Reciprocal Fitness Feedbacks Promote the Evolution of Mutualistic Cooperation

Autor(en): Preussger, Daniel
Giri, Samir
Muhsal, Linea K.
Ona, Leonardo
Kost, Christian 
Stichwörter: ALTRUISM; Biochemistry & Molecular Biology; BIOFILM; Biology; Cell Biology; COMPETITION; ESCHERICHIA-COLI; GENES; GENOME; Life Sciences & Biomedicine - Other Topics; REVEALS; SYMBIONT
Erscheinungsdatum: 2020
Herausgeber: CELL PRESS
Journal: CURRENT BIOLOGY
Volumen: 30
Ausgabe: 18
Startseite: 3580+
Zusammenfassung: 
Mutually beneficial interactions are ubiquitous in nature and have played a pivotal role for the evolution of life on earth. However, the factors facilitating their emergence remain poorly understood. Here, we address this issue both experimentally and by mathematical modeling using cocultures of auxotrophic strains of Escherichia coli, whose growth depends on a reciprocal exchange of amino acids. Coevolving auxotrophic pairs in a spatially heterogeneous environment for less than 150 generations transformed the initial interaction that was merely based on an exchange of metabolic byproducts into a costly metabolic cooperation, in which both partners increased the amounts of metabolites they produced to benefit their corresponding partner, The observed changes were afforded by the formation of multicellular clusters, within which increased cooperative investments were favored by positive fitness feedbacks among interacting genotypes. Under these conditions, non-cooperative individuals were less fit than cooperative mutants. Together, our results highlight the ease with which mutualistic cooperation can evolve, suggesting similar mechanisms likely operate in natural communities.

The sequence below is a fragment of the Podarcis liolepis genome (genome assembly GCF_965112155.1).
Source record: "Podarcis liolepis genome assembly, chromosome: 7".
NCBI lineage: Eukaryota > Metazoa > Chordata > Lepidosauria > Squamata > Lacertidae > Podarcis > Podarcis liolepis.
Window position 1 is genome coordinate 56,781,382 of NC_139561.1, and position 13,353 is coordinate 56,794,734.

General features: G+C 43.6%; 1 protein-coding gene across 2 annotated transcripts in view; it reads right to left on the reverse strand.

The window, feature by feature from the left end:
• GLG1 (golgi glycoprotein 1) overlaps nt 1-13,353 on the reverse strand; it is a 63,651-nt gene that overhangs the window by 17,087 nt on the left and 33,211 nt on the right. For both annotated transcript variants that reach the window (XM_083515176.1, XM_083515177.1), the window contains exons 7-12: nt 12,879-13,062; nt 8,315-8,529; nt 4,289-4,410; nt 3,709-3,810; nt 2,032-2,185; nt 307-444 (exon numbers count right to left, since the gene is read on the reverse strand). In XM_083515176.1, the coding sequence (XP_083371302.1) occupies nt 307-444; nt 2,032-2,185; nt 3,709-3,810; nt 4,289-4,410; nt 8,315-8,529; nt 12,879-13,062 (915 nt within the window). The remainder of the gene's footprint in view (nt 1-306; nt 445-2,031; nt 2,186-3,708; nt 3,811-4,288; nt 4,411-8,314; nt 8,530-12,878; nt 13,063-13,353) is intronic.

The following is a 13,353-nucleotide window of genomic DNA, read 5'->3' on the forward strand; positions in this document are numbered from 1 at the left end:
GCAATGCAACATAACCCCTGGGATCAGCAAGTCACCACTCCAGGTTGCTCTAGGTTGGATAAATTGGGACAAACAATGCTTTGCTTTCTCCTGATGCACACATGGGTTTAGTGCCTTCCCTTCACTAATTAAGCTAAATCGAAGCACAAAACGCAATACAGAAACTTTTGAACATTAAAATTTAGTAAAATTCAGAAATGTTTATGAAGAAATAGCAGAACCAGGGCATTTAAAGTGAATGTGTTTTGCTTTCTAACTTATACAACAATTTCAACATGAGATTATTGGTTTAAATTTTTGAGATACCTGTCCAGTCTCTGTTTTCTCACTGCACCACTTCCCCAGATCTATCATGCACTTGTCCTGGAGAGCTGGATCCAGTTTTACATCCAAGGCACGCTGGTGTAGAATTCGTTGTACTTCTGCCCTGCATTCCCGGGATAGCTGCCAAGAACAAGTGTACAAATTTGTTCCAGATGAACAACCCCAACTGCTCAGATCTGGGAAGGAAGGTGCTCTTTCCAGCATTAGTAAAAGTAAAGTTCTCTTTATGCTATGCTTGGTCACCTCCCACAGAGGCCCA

ISSN: 09609822
DOI: 10.1016/j.cub.2020.06.100

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